For years, state officials in Oregon dragged their heels when it came to putting up barriers they knew were needed along the interstate. They knew the deadly consequences for failing to do so, and yet set other priorities, vote after vote, year after year.
Then in 2014, a psychiatrist and mental health counselor were carpooling to work at a local hospital one morning when a pickup truck, thrown off course by a torrential downpour and a speeding oil truck, came careening from the other side of the highway, across the raised dirt median and directly into their lane. The health care workers were struck head-on and both were killed.
The widow of the deceased driver happened to be a commissioner for the City of Portland. She vowed enough was enough. She pushed state legislators and the governor into passage of the “Fritz-Fairchild Act,” so named after the victims, that gave the state a six-year timeline to install $20 million worth of cable medians along 100 miles of protected highway. She also settled for $1.45 million a pending lawsuit against the state, alleging negligent highway design. Evidence had been presented indicating state officials knew not only were the dirt berms in the median ineffective at preventing cross-over crashes, they may have actually made them worse by serving as a “launching pad.” Another negligence lawsuit for $9.5 million brought by the commissioner against the pickup truck driver and the oil truck company is still pending.
When it comes to barrier protection along the highways, state and federal governments owe a responsibility to road users to ensure these thoroughfares are reasonably safe. Failure to do so can result in serious injury and wrongful death, which may prompt litigation. In some cases, traffic engineers, design firms and construction companies have also been liable in such cases.
In Florida, issues have been identified with four-inch guardrail end terminals, manufactured and installed by a company called Trinity Industries. This summer, a federal judge in Texas handed down a $663 million judgment against the company for producing guardrails that were faulty and can jam and spear vehicles, rather than deflecting them. Jurors found the company liable for defrauding the Federal Highway Administration after it was revealed the firm chose to conceal evidence of modifications to the product that made them cheaper – and less safe.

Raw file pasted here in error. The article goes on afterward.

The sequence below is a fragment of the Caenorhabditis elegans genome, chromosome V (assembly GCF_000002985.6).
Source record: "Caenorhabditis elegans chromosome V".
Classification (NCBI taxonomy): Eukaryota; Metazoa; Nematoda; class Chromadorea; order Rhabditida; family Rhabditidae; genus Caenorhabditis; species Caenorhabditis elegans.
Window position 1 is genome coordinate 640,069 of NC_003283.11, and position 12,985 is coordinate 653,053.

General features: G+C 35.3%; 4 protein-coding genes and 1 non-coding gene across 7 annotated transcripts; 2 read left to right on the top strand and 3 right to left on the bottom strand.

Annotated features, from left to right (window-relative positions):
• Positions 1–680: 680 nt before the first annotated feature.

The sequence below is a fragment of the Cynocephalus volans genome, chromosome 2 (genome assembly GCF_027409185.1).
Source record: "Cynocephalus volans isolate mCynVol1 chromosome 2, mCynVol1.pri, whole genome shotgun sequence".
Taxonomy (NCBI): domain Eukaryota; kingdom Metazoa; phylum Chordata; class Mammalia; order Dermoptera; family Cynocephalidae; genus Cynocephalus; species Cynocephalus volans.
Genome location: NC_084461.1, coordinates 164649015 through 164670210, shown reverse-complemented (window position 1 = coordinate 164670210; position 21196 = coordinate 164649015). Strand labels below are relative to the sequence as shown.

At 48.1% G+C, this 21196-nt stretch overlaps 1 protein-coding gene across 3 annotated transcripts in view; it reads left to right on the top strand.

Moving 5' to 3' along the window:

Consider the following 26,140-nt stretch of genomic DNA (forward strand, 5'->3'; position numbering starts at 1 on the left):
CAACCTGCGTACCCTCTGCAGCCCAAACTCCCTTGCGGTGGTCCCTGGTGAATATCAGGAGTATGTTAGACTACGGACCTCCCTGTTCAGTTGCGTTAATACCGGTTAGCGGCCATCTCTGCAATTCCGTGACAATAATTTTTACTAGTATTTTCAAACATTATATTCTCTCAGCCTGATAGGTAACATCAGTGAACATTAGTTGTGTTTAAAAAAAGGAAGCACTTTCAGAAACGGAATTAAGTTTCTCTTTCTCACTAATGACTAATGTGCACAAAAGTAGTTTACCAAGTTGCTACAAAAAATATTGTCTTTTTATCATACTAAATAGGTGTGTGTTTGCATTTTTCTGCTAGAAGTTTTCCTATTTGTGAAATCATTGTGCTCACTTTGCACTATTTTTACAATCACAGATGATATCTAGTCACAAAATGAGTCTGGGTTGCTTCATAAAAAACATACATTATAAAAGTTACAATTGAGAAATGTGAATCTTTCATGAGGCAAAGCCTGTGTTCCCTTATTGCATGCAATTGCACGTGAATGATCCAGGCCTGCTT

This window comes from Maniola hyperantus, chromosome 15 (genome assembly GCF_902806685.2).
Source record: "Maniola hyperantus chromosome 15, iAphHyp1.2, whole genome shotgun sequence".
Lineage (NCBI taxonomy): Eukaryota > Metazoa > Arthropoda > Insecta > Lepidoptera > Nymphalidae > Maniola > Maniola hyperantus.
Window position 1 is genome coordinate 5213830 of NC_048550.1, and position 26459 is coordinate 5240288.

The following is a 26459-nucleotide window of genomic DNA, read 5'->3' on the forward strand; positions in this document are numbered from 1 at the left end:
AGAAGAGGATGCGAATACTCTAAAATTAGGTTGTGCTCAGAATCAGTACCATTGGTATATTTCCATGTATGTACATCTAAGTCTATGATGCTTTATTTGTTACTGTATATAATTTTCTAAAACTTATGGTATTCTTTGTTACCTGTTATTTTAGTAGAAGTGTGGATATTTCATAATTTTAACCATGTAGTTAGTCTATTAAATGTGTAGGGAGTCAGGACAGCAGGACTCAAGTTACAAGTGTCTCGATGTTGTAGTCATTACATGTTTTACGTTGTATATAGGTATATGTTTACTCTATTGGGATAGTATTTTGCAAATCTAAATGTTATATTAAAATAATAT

NBC Miami recently spotlighted a Florida Department of Transportation investigation that found Florida has more of those unsafe four-inch guardrail end terminals throughout the state than the safer five-inch guardrail systems. In District 4, which includes Palm Beach, Broward, Indian River, St. Lucie and Martin Counties, there are 450 of the four-inch systems. That’s just what’s been documented so far; there could be more. That’s already more than any other region in Florida.
Federal authorities estimate there are likely 200,000 of these altered guardrails installed nationally. This has prompted a number of injury and wrongful death lawsuits across the country.
In the settlement reached by the widow commissioner in Portland, Ore., the state did not concede liability, but chose to settle to avoid mounting legal costs. In addition to the $1.45 million paid to the driver’s estate, another $750,000 was paid to the survivors of the passenger who was killed.
Call Freeman Injury Law — 1-800-561-7777 for a free appointment to discuss your rights. Now serving Orlando, West Palm Beach, Port St. Lucie and Fort Lauderdale.
Portland Commissioner Amanda Fritz Receives $1.45 Million From State for Husband’s I-5 Death, Dec. 8, 2015, By Aimee Green, The Oregonian
More Blog Entries:
U.S. Dept. of Transportation to Require Automatic Braking for Vehicle Top Safety Rating, Nov. 27, 2015, Palm Beach Wrongful Death Lawyer Blog